75 PA. C.S. § 1380 ("Section 1380") will be taking effect this summer and will allow the PA Transportation Department to suspend the vehicle registration of motorists who fail to pay six or more violations for evading tolls on the Pennsylvania Turnpike. The new law also applies to bridges operated by the Delaware River Joint Toll Bridge Commission. Section 1380 was passed in an effort to recover the millions of dollars in unpaid tolls.
The problem started in recent years due to the increase in the use of electronic tolling. Motorists, mostly out-of-state drivers who do not have an E-ZPass account, drive through the unmanned E-ZPass lane without intending to pay. The Pennsylvania Turnpike Commission operates cameras that take pictures of license plates on vehicles moving through the E-ZPass lanes. The commission would then send out two letters to toll evaders, and if no payment is made the case is turned over to a collection agency. However, despite the collection agency's best efforts, the amount of written-off toll revenue has been increasing annually. The commission wrote off $5.4 million in unpaid tolls in fiscal year 2015-2016, an increase of $1.7 million from fiscal year 2014-2015. Around $766 million in E-ZPass revenue was collected in the fiscal year 2015-2016.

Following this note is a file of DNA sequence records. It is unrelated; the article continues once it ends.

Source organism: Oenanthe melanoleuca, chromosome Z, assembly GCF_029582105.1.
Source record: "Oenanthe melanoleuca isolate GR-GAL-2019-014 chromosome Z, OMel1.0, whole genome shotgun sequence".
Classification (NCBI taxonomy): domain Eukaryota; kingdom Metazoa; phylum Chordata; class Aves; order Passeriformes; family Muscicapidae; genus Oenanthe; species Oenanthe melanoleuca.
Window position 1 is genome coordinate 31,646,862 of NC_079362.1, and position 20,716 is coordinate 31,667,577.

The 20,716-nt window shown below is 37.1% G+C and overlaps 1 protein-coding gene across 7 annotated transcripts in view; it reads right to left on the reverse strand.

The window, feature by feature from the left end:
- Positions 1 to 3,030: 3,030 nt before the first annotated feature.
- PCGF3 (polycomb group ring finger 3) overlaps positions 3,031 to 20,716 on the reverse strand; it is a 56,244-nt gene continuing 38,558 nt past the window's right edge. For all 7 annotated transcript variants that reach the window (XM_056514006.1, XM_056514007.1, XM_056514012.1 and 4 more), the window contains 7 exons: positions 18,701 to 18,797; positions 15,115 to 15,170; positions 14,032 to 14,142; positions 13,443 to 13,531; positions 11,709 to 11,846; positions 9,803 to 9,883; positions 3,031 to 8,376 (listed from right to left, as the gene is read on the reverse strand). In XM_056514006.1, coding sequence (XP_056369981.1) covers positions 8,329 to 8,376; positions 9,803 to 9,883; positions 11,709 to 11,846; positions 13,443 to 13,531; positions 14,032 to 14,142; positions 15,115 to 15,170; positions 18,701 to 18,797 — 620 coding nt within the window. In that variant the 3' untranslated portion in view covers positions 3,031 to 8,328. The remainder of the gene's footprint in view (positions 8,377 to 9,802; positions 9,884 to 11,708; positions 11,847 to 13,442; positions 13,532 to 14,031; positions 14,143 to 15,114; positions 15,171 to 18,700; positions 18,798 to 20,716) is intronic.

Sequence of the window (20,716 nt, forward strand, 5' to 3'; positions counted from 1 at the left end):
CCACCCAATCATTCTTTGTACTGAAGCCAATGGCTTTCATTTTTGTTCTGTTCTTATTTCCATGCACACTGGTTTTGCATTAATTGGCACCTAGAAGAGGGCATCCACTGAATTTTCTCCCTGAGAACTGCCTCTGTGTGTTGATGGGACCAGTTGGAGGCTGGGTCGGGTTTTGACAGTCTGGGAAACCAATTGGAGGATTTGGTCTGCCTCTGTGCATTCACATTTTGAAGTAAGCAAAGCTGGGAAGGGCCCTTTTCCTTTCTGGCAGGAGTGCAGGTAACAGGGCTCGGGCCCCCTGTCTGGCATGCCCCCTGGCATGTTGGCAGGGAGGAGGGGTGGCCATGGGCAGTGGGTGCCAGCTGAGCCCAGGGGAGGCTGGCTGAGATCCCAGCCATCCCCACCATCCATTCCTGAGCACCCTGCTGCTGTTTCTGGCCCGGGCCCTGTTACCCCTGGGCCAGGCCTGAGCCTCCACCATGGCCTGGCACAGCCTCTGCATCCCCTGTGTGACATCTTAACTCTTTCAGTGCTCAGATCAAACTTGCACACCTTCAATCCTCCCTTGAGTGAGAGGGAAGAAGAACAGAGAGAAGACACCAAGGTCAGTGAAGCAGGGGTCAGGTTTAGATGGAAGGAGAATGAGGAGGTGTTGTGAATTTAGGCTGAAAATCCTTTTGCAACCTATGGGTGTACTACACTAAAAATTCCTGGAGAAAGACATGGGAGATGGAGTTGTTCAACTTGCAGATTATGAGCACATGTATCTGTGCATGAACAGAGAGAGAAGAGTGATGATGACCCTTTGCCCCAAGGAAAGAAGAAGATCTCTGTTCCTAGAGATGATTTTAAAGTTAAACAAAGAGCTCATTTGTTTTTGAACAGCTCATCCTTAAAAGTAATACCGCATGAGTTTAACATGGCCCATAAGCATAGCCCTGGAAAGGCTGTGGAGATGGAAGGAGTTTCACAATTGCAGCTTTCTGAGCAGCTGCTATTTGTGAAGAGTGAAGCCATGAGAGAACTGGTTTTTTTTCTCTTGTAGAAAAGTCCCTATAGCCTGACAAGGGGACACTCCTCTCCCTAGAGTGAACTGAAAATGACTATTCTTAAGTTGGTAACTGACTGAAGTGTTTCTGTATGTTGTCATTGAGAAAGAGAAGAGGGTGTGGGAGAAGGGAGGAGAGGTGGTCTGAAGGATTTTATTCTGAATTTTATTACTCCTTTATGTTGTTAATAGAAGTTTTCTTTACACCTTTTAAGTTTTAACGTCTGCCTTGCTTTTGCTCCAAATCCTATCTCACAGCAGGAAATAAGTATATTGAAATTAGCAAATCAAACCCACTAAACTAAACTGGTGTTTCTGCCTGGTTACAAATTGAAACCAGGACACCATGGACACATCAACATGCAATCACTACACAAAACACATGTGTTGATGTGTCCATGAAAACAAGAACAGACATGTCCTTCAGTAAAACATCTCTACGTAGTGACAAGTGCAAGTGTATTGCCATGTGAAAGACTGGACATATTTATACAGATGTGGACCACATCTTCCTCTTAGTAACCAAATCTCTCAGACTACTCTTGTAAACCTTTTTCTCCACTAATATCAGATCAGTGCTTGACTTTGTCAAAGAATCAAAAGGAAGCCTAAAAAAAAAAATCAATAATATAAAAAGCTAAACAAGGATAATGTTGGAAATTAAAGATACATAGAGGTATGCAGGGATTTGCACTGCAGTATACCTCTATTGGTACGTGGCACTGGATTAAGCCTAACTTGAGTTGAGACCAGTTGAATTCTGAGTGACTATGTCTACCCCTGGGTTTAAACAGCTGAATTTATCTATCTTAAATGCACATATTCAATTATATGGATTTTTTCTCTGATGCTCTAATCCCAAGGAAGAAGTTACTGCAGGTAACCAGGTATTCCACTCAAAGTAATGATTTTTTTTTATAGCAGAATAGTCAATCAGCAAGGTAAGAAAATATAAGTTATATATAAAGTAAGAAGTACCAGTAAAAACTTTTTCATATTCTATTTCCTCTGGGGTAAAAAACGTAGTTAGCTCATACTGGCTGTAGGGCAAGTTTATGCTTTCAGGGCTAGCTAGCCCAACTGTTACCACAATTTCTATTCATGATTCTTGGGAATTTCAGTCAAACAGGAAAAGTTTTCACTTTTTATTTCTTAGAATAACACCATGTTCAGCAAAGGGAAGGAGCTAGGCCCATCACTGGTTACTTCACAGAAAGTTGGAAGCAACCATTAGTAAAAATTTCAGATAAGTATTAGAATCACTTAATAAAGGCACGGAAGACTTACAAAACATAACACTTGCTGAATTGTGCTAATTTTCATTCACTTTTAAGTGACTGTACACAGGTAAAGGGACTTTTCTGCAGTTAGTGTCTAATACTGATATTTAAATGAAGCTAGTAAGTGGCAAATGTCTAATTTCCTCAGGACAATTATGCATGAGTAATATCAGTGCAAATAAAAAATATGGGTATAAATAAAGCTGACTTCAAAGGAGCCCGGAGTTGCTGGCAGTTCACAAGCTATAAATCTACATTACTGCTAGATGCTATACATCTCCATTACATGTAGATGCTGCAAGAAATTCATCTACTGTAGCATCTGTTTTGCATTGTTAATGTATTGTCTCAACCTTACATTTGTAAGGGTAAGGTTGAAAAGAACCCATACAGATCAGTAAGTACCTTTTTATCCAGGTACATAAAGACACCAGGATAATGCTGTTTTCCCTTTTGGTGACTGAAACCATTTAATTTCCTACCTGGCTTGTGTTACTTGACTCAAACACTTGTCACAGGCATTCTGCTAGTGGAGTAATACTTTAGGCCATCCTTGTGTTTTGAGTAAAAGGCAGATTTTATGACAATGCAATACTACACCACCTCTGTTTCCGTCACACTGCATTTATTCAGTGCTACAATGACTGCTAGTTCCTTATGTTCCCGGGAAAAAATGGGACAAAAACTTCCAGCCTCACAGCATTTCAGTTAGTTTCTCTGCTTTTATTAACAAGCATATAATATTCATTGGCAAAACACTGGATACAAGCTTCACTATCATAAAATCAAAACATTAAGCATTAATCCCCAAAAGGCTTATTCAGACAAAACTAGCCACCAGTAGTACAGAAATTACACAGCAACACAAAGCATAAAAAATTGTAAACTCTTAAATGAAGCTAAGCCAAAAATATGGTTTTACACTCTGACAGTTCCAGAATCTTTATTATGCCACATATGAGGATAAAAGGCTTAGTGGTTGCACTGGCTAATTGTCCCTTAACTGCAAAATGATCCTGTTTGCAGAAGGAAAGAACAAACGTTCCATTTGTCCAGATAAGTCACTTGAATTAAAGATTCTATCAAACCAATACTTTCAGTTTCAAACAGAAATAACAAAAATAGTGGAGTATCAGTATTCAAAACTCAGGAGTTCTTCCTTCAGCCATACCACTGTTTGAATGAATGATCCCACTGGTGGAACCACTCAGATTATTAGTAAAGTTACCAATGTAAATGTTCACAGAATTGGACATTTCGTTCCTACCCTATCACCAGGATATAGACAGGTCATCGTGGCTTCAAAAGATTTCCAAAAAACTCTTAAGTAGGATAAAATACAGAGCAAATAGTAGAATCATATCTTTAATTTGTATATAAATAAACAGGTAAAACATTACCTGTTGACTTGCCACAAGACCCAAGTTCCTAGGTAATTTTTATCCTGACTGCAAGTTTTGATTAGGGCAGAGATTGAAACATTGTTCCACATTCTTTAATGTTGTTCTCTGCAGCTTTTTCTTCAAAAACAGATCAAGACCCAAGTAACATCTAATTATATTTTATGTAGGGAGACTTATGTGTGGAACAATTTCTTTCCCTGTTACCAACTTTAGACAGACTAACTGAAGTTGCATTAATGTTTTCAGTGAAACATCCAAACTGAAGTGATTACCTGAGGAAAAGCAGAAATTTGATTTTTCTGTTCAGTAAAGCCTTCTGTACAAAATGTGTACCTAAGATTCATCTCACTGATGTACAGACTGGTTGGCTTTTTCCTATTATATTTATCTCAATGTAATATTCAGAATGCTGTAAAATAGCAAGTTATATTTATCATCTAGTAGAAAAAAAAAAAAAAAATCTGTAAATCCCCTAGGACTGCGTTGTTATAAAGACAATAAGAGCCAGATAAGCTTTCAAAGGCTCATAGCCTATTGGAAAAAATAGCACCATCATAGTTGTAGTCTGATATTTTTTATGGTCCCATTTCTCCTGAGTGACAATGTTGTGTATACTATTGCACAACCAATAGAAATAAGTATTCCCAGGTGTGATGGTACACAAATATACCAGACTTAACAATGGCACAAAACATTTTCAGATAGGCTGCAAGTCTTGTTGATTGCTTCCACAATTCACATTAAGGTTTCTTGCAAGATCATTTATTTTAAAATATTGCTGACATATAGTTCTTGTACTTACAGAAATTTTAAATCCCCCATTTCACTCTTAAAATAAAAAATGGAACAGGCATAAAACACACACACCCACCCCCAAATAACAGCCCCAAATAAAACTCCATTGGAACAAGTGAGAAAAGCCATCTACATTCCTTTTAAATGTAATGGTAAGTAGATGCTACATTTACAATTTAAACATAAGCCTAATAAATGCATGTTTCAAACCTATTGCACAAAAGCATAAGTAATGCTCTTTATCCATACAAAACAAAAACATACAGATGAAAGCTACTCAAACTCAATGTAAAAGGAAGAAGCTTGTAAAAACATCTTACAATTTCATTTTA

The transportation department will charge an $88 fee to restore the registration of any motor vehicle suspended under the law. In addition, the law allows the commission to enter reciprocal agreements with other toll agencies to pursue out-of-state violators. Section 1380 was floating around the legislation for several years, but interest sparked after a state auditor general's report, issued in September 2016, suggested that an increase in toll violations could create financial problems for the turnpike.